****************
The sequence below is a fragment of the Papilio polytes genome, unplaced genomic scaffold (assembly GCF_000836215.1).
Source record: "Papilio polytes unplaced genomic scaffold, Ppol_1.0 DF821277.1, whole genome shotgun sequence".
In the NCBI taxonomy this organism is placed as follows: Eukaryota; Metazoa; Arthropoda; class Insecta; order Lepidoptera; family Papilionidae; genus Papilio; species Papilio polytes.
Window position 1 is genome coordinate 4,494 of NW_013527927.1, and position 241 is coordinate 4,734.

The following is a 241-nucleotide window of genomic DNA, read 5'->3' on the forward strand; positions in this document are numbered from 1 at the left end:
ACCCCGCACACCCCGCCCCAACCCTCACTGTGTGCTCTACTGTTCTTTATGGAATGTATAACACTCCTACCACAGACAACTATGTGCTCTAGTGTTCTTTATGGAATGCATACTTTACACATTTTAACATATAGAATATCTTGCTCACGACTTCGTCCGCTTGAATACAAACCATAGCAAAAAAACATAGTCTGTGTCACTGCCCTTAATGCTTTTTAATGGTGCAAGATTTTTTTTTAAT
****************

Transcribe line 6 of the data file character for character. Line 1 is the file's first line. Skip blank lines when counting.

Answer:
ACCCCGCACACCCCGCCCCAACCCTCACTGTGTGCTCTACTGTTCTTTATGGAATGTATAACACTCCTACCACAGACAACTATGTGCTCTAGTGTTCTTTATGGAATGCATACTTTACACATTTTAACATATAGAATATCTTGCTCACGACTTCGTCCGCTTGAATACAAACCATAGCAAAAAAACATAGTCTGTGTCACTGCCCTTAATGCTTTTTAATGGTGCAAGATTTTTTTTTAAT